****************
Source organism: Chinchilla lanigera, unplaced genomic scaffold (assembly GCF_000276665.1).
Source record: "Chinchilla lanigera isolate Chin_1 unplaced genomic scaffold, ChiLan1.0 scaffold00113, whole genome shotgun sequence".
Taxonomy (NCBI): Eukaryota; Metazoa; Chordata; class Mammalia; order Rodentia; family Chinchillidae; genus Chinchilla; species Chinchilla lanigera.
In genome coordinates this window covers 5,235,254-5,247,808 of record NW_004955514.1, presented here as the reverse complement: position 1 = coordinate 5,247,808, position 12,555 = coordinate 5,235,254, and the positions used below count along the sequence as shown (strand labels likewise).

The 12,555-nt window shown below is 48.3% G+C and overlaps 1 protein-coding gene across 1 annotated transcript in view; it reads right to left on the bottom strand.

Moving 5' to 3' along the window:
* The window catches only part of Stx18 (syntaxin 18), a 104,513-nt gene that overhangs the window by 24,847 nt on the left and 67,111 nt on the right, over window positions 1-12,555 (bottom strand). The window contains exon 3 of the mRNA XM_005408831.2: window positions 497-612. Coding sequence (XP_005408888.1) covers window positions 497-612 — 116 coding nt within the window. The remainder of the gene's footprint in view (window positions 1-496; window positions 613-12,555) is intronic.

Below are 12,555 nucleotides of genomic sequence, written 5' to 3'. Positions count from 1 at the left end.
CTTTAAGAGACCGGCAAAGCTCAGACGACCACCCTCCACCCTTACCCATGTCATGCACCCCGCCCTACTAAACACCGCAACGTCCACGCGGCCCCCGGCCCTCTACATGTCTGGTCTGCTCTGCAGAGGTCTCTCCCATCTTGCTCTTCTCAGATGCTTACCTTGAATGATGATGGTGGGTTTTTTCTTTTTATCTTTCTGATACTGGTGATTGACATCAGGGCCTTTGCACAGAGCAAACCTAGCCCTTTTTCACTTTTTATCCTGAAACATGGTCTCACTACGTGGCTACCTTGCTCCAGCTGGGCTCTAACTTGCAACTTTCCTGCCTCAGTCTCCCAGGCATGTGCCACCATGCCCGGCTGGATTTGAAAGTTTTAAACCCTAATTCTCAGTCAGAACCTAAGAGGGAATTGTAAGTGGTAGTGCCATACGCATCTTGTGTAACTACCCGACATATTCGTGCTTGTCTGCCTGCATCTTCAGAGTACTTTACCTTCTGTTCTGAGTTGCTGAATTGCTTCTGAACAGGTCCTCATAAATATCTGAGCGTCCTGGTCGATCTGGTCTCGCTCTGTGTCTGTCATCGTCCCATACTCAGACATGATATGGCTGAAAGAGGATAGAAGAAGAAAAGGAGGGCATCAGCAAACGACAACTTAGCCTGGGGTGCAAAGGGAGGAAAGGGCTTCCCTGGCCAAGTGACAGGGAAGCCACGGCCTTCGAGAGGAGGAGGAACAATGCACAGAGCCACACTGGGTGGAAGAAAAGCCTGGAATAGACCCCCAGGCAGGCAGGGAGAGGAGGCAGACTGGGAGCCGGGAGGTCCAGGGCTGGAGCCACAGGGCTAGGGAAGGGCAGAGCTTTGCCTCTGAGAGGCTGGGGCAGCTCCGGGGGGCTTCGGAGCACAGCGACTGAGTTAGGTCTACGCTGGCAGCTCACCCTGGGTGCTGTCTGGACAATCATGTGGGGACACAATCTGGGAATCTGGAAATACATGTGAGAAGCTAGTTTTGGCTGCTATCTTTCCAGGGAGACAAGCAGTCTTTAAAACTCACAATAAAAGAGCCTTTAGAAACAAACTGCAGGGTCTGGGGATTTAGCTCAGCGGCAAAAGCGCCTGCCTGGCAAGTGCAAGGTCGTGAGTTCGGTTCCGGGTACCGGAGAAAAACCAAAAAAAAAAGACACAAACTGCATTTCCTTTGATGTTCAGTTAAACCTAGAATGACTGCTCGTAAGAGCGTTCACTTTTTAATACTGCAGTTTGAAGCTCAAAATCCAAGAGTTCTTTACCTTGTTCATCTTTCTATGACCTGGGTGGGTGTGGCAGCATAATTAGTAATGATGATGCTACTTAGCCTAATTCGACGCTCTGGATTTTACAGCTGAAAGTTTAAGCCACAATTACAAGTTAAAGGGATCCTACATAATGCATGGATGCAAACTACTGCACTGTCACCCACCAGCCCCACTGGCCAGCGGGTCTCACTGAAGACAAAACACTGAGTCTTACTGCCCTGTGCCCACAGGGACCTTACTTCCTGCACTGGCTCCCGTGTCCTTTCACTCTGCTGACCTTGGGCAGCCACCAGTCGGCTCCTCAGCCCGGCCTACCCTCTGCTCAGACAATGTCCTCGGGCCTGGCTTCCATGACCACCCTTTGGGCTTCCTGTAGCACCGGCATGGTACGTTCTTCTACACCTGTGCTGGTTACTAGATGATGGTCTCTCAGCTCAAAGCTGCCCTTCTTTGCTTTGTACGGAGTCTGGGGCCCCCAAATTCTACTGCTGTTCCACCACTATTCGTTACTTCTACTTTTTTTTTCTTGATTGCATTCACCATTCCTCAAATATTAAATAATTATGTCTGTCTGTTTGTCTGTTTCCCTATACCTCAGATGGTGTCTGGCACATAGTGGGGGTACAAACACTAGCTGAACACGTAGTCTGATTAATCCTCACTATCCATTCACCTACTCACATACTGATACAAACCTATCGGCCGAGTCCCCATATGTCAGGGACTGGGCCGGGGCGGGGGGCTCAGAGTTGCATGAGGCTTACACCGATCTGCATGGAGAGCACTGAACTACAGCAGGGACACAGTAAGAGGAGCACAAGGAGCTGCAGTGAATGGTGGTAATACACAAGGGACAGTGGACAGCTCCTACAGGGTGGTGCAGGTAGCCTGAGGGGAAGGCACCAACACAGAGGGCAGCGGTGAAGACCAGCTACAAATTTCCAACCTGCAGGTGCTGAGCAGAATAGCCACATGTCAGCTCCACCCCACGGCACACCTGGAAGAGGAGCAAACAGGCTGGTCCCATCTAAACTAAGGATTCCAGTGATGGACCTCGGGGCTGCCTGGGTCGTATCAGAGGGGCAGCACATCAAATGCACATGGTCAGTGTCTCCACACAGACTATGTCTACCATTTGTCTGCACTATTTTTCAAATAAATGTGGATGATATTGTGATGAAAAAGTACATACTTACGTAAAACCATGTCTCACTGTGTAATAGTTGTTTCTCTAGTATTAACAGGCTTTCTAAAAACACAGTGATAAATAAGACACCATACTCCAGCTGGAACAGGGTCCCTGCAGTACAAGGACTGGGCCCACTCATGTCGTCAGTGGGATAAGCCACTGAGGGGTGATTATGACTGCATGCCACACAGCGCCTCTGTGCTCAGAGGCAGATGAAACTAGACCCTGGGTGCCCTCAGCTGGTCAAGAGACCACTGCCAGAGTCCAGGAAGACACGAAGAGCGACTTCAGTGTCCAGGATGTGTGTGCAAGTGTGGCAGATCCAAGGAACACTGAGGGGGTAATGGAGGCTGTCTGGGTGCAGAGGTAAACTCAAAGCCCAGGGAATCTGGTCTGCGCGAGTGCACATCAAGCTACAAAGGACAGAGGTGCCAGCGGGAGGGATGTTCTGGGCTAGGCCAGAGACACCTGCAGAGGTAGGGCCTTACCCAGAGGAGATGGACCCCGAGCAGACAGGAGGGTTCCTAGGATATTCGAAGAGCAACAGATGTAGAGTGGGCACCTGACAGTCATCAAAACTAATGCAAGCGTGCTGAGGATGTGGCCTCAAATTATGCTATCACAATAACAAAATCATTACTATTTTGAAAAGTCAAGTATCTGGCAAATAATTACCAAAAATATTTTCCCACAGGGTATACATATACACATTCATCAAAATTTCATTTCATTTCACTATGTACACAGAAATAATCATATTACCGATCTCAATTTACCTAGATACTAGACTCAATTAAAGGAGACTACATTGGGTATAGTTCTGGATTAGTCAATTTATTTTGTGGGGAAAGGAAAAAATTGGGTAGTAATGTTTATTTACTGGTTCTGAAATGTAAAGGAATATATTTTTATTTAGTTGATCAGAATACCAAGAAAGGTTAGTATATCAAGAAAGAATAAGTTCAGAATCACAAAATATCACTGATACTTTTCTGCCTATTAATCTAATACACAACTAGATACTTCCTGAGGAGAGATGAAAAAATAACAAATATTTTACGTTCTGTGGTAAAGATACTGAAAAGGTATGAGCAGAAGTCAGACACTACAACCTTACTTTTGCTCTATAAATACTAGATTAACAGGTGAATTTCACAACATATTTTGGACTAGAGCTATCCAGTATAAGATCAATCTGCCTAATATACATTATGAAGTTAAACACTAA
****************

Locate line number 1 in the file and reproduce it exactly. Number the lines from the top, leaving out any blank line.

Source organism: Chinchilla lanigera, unplaced genomic scaffold (assembly GCF_000276665.1).